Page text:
2011-09-04 "Popularity of crop swaps is growing; Bay Area among U.S. leaders in crop swaps, as farmers barter over backyard bounties" by Stacy Finz from "San Francisco Chronicle"
An American subculture is trying to fend off the apocalypse, one heirloom tomato at a time.
Crop swaps - meets where people trade their backyard bounty - are sprouting up all over the nation, but especially in the Bay Area.
The seeds were planted decades ago: I'll trade you a few of my Meyer lemons for a couple of your golden zucchini. Then, with the advent of the grocery store, consumers were more likely to buy just what they needed. But in these times of economic crisis, bartering for food is making a comeback.
The weekly - or monthly - food exchanges may seem like a neighborly way to show off gardening prowess or to parlay an abundance of tomatoes into a week's worth of variety. But for some, it's a survival tactic: building resilient communities to not only withstand a recession, but to endure severe energy shortages and global warming.
"People want to connect," said Carole Bennett-Simmons, co-organizer of Transition Berkeley's two crop swaps. "We want our neighborhoods to be strong in hard times, and that means building a strong economy and strong urban agriculture."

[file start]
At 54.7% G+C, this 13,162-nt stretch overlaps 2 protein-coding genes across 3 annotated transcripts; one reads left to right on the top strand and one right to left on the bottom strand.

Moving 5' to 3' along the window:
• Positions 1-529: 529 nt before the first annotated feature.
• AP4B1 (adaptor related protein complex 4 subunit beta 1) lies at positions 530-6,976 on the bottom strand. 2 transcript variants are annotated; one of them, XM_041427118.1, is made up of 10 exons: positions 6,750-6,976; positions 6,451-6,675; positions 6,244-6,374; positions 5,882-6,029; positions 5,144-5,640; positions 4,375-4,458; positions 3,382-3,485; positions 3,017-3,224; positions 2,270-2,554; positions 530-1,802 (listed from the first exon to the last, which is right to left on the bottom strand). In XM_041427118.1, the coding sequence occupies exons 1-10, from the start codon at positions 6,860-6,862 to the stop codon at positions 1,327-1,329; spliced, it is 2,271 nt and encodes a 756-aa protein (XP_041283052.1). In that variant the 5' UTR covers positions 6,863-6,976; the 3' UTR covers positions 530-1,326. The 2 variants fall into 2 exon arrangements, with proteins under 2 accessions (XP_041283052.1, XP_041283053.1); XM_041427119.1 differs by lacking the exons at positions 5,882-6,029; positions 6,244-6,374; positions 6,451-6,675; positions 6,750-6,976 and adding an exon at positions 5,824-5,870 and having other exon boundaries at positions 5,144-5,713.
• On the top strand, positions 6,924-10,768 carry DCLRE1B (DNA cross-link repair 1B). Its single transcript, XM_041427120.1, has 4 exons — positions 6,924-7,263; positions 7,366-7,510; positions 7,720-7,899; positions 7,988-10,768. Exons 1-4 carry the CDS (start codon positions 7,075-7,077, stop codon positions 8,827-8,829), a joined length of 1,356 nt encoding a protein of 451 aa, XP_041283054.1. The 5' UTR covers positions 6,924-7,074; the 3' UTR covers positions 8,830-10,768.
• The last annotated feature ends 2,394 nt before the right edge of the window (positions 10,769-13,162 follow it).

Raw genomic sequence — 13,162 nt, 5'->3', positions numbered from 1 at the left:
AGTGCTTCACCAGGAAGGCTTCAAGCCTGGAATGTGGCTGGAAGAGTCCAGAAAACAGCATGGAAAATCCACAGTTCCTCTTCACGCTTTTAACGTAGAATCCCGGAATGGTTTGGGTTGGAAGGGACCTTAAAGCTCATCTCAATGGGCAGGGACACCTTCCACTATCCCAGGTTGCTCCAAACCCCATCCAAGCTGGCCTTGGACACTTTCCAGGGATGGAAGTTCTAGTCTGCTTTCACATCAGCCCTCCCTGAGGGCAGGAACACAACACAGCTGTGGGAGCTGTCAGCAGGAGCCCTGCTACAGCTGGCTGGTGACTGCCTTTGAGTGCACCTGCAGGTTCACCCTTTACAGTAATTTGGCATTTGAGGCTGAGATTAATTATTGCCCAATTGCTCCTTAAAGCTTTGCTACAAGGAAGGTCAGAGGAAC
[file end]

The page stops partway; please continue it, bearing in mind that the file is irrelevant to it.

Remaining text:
The Transition movement started gaining traction in England five years ago and was spearheaded by permaculturist Rob Hopkins. Its doctrine preaches that greenness and sustainability are not enough. For communities to prevail against exorbitant oil prices, climate change and a collapsing global economy, they have to become self-sufficient. There are 400 Transition "towns" in 34 countries, 96 of them in the United States, including in Richmond, San Francisco, San Luis Obispo and Santa Barbara.
While not all crop swaps are sponsored by Transition United States, the concept is basically the same: to encourage bartering - money is never allowed - to support urban agriculture and bring together neighborhoods.
In the early days, Robin Mariona, Albany's recreation program coordinator, would show up at that city's crop swap to find she was the sole participant. Now, nearly three years later, 25 to 30 people typically attend, bringing everything from peas and beans to squash and apples.
"It depends on the season," Mariona said. "Right now it's great. We've got rhubarb, artichokes, beans, two different summer squashes, strawberries, lettuce, herbs and flowers.
"Someone brought small heirloom tomatoes," she said. "Those sell in the store for $4.50 a pound."
Julie Brand holds a zucchini as her neighbors exchange vegetables at the San Anselmo Garden Exchange, which also has eggs.
Credit: Photos by Lance Iversen / The Chronicle